Director Guillermo del Toro is so proud of his newest project “The Shape of Water” that he confesses to Gold Derby that it’s “my favorite film I’ve done by far.” In our recent video interview (watch above), del Toro continues, “Then comes ‘Devil’s Backbone,’ ‘Pan’s Labyrinth,’ ‘Crimson Peak,’ ‘Pacific Rim’ and ‘Hellboy 2.’ It’s by order of traumatic experience.” “The Shape of Water,” which del Toro describes as “a fairy tale for troubled times,” stars Oscar contender Sally Hawkins as a mute...
The 2018 Oscar race for Best Actress seems to be a battle between Frances McDormand (“Three Billboards Outside Ebbing Missouri”) and Sally Hawkins (“The Shape of Water”). However, Gold Derby’s in-house editors recently got together to debate whether “Wonder Woman” star Gal Gadot could lasso a surprise Oscar nomination for Best Actress. What do YOU think? Follow along with our Gadot discussion at the 19:41 mark in our video slugfest above.
Episode 7 of “Hell’s Kitchen All Stars” aired Friday night on Fox, with host Gordon Ramsay narrowing the field of aspiring chefs from 12 to 11. In this week’s episode of the reality TV show the contestants had to recreate six popular dishes in just 25 minutes. The twist: one chef had to be removed from the kitchen every three minutes and the weakest-performing chefs had to recreate tagliatelle using oysters.
Muck Rack makes it simple to find people, tweets, or articles that mention any name, keyword, company, hashtag etc. We've compiled this guide to help you make the most of your search.
Selecting a term
Start searching tweets, articles from media outlets, articles mentioned in tweets, journalists'
names, titles and bios with some suggested searches:
Companies or Topics (e.g. iPhone, Microsoft)
Phrases (e.g. "cloud computing") — use quotes to keep the terms together
Twitter handles (e.g. @username) — returns those who have mentioned or replied to
Names (e.g. "David Pogue")
Hashtags (e.g. #sxsw, #london2012)
Bio details (e.g. vegan, Olympics, father)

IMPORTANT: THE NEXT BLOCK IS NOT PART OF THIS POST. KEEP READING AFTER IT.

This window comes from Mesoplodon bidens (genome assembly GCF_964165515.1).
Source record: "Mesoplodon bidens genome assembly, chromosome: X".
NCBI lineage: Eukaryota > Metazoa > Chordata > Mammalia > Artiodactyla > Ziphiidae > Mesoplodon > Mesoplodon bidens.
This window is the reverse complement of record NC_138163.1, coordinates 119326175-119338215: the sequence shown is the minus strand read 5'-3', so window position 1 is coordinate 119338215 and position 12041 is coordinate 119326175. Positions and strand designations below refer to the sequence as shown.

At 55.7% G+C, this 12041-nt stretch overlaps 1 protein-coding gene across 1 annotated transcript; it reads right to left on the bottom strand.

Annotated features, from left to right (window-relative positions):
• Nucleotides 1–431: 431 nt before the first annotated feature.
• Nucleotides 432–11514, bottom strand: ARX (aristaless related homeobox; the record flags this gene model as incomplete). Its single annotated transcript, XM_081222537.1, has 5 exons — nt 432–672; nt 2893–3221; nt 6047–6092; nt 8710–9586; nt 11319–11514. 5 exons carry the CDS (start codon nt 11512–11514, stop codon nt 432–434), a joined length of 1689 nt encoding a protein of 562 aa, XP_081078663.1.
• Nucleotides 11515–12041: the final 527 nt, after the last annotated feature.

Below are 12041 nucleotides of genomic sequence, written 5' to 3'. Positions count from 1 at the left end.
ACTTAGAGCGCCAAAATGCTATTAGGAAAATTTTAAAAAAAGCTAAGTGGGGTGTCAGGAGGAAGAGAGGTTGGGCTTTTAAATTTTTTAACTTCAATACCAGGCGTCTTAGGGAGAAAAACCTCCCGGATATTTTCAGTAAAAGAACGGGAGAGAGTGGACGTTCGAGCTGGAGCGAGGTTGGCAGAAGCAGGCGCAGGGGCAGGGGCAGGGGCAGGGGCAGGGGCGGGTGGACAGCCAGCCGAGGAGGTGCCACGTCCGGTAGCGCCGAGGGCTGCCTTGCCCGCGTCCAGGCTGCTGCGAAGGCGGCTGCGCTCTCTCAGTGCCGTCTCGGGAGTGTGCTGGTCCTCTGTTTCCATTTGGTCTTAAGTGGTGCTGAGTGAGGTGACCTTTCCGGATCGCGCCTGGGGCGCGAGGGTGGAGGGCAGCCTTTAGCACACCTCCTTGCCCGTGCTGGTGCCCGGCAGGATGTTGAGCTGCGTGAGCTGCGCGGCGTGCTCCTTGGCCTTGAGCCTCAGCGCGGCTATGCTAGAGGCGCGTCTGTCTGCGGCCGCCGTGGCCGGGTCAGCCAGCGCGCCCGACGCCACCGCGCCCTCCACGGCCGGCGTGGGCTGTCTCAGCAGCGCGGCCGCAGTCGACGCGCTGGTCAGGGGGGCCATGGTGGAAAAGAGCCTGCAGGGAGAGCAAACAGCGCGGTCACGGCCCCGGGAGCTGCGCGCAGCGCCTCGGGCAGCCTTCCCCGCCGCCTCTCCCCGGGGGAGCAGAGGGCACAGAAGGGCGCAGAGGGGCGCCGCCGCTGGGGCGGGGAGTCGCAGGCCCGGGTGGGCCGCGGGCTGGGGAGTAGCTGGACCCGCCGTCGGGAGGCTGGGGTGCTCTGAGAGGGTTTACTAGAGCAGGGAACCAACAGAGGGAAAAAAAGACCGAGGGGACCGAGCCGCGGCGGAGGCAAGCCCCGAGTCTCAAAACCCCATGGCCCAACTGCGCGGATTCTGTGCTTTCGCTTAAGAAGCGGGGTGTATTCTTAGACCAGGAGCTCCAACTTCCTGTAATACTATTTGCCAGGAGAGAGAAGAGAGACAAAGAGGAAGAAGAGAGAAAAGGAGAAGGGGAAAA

Muck Rack's Advanced Search allows for many boolean operators.
Find results that mention multiple specified terms, use AND or
+. For example, ensure each result contains both Elon Musk and Mark Zuckerberg by
searching Musk AND Zuckerberg or Musk + Zuckerberg.
Use the operators OR or , to broaden your search when you'd like either of
multiple terms to appear in results. (This is the default behavior of our search when no operators
are used). For example, results will contain either cake or cookie by searching cake OR cookie or cake,cookie
Use NOT or - to subtract results from your search. For
example, searching Disney will yield results about the Walt Disney Company as well as Walt Disney
World Resort. To exclude mentions of Disney World, search for Disney -World or Disney
When using one of these operators with a phrase, enclose it in quotation marks. For example, you can
find results about smartphones excluding Apple's iPhone 4S by searching smartphone -"iPhone
Exact case matching or punctuation
If you're searching for a brand name or keyword that relies on specific punctuation marks or capitalization, you can
find results that match your exact query by adding matchcase: before the keyword you're searching for, like matchcase:E*TRADE .
Use parentheses to separate multiple
boolean phrases. For example, to find journalists talking about having fun in Disney World or
Disneyland, search for ("disney world" OR disneyland) AND fun.
An asterisk can be used to search for any variation of a root word truncated by the asterisk. For example, searching for admin* will return results for administrator, administration, administer, administered, etc.
A near operator is an AND operator where you can control the distance between the words. You can vary the distance the near operation uses by adding a forward slash and number (between 0-99) such as strawberries NEAR/10 "whipped cream", which means the strawberries must exist within 10 words of "whipped cream".